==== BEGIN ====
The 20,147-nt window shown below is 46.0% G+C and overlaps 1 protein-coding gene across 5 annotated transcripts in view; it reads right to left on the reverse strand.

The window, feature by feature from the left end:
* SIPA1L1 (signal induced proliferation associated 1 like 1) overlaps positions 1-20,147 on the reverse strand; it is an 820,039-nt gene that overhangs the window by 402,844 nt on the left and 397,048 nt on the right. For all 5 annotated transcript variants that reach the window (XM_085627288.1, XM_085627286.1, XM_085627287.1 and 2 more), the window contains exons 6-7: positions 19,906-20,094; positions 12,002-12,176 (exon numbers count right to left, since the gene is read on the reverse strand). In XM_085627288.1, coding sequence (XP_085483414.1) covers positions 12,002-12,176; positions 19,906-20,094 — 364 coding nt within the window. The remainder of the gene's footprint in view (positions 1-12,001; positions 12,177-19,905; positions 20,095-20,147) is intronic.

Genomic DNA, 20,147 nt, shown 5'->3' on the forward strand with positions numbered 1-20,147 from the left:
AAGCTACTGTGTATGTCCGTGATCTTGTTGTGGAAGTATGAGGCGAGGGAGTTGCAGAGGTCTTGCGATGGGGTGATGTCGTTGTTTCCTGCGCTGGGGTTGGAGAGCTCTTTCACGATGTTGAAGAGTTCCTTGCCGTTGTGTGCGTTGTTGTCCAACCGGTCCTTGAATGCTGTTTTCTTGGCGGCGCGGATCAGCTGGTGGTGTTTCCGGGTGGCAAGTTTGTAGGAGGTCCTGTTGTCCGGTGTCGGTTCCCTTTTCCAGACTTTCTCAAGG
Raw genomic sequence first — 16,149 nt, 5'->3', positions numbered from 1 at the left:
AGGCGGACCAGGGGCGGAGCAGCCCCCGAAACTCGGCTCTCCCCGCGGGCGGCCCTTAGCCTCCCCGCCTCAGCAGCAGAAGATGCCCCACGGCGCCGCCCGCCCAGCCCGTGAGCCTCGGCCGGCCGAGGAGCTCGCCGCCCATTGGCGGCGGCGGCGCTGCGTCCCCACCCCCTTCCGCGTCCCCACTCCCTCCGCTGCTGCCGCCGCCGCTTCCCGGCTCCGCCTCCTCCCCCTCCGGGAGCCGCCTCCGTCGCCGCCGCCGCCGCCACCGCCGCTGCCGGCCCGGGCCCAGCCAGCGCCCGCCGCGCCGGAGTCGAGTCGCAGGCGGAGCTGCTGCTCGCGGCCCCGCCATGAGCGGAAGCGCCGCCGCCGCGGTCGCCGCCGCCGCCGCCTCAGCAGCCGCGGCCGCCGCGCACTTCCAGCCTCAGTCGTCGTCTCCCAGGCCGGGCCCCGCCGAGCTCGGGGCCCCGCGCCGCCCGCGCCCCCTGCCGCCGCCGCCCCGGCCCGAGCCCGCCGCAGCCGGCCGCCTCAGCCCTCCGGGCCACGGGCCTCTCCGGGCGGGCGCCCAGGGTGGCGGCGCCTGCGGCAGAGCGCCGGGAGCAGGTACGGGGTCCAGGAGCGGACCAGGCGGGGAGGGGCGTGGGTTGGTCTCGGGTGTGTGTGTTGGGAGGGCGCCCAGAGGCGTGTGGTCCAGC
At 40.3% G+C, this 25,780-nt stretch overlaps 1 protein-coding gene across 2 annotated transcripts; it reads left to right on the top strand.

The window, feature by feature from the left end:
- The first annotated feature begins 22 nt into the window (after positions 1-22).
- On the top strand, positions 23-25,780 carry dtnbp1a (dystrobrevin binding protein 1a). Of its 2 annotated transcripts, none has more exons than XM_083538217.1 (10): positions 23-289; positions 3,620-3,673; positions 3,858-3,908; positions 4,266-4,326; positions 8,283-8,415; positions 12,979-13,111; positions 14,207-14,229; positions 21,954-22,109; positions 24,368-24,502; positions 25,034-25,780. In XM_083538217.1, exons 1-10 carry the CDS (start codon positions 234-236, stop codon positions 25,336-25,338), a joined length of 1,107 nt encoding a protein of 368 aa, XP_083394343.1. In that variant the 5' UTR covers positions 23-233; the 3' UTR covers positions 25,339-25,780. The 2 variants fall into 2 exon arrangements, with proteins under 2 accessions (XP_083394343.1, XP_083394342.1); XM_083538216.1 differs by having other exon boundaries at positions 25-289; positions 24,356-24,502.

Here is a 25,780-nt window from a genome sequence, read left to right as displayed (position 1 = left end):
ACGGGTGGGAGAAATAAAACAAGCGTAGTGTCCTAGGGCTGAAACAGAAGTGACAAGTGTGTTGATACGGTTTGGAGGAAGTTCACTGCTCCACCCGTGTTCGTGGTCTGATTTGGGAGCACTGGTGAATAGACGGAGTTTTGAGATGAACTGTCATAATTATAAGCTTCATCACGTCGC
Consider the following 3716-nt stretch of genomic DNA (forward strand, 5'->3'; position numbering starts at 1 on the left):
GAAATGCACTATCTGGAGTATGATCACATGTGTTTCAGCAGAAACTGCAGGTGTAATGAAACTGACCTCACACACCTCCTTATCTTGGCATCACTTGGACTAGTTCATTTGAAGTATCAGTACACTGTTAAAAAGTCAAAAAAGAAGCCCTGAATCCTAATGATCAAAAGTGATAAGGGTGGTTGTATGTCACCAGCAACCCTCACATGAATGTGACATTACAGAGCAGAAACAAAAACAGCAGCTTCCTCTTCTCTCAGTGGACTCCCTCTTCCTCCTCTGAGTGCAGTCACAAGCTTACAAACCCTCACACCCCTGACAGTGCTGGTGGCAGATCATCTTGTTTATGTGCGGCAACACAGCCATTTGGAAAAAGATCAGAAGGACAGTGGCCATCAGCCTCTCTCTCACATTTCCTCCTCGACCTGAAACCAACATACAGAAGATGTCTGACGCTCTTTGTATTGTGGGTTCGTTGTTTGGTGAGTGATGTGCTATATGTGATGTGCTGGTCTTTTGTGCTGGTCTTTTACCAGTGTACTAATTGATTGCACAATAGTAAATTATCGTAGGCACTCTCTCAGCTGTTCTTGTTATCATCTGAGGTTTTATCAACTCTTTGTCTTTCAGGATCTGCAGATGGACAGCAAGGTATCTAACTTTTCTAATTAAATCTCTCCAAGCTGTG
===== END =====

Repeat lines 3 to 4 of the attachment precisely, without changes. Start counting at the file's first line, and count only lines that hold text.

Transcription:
* SIPA1L1 (signal induced proliferation associated 1 like 1) overlaps positions 1-20,147 on the reverse strand; it is an 820,039-nt gene that overhangs the window by 402,844 nt on the left and 397,048 nt on the right. For all 5 annotated transcript variants that reach the window (XM_085627288.1, XM_085627286.1, XM_085627287.1 and 2 more), the window contains exons 6-7: positions 19,906-20,094; positions 12,002-12,176 (exon numbers count right to left, since the gene is read on the reverse strand). In XM_085627288.1, coding sequence (XP_085483414.1) covers positions 12,002-12,176; positions 19,906-20,094 — 364 coding nt within the window. The remainder of the gene's footprint in view (positions 1-12,001; positions 12,177-19,905; positions 20,095-20,147) is intronic.

Genomic DNA, 20,147 nt, shown 5'->3' on the forward strand with positions numbered 1-20,147 from the left: